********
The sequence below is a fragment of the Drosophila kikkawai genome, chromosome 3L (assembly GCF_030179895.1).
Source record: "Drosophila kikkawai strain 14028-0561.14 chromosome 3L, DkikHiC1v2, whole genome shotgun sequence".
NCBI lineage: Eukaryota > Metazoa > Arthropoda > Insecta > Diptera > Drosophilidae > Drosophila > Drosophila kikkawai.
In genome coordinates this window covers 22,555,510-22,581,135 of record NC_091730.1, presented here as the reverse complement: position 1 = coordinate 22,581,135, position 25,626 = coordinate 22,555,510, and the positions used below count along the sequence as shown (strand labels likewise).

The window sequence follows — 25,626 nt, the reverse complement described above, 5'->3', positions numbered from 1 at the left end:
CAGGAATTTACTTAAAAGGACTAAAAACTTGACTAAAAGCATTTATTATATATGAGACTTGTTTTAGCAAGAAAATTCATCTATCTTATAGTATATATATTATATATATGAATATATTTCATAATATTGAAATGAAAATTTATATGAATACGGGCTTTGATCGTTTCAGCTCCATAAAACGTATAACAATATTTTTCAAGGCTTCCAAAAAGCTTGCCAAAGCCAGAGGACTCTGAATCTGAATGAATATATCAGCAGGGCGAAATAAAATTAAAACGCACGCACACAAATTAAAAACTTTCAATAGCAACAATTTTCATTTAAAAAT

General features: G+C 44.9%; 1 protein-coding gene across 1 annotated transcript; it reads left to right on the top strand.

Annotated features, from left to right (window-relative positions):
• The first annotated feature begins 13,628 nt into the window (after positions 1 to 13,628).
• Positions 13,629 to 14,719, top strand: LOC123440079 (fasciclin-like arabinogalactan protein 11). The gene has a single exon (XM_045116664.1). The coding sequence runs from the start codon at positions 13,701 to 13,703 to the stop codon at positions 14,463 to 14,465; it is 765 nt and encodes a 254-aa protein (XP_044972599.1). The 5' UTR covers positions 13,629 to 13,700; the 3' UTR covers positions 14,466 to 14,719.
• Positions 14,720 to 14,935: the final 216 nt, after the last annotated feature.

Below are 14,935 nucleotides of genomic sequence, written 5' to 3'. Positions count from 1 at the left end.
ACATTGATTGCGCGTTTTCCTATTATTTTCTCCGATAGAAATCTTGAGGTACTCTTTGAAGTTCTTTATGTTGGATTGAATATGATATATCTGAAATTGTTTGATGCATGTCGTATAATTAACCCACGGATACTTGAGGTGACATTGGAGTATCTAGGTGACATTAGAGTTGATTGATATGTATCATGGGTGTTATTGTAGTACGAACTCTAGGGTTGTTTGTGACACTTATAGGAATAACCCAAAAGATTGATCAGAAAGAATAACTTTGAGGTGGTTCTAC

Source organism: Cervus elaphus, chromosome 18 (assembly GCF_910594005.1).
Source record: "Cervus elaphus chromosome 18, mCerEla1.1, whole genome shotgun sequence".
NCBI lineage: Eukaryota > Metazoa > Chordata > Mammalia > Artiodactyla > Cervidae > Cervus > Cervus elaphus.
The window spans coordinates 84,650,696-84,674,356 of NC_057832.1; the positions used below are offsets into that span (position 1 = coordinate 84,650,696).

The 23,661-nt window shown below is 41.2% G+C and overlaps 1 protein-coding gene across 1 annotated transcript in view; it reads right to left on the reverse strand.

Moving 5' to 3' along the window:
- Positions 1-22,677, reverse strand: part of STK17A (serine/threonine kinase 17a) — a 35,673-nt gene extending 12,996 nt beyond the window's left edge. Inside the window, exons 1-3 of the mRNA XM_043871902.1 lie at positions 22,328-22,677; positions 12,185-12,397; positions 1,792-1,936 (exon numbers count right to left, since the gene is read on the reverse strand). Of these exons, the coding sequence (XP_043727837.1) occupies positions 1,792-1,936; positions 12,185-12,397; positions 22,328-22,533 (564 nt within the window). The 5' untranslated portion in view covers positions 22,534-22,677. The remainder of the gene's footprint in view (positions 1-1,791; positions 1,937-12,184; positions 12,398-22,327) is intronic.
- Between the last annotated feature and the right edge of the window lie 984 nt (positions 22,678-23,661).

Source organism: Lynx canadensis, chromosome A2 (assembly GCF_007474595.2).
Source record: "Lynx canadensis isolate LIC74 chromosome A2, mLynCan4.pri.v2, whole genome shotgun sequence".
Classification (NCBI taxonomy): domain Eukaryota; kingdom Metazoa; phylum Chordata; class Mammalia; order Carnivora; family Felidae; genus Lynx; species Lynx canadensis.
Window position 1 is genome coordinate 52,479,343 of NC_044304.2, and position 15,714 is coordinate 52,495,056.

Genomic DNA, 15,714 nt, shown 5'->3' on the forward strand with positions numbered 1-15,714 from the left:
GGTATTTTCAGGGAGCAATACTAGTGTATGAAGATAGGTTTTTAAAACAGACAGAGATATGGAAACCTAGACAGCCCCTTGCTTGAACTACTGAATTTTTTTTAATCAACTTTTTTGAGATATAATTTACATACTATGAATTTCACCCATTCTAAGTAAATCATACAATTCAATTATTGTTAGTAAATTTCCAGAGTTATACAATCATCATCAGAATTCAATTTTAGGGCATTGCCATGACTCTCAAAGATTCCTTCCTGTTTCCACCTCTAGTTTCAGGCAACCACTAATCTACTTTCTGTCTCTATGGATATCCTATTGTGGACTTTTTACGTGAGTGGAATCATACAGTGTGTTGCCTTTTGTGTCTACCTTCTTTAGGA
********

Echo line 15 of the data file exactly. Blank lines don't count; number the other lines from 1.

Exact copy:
Source record: "Cervus elaphus chromosome 18, mCerEla1.1, whole genome shotgun sequence".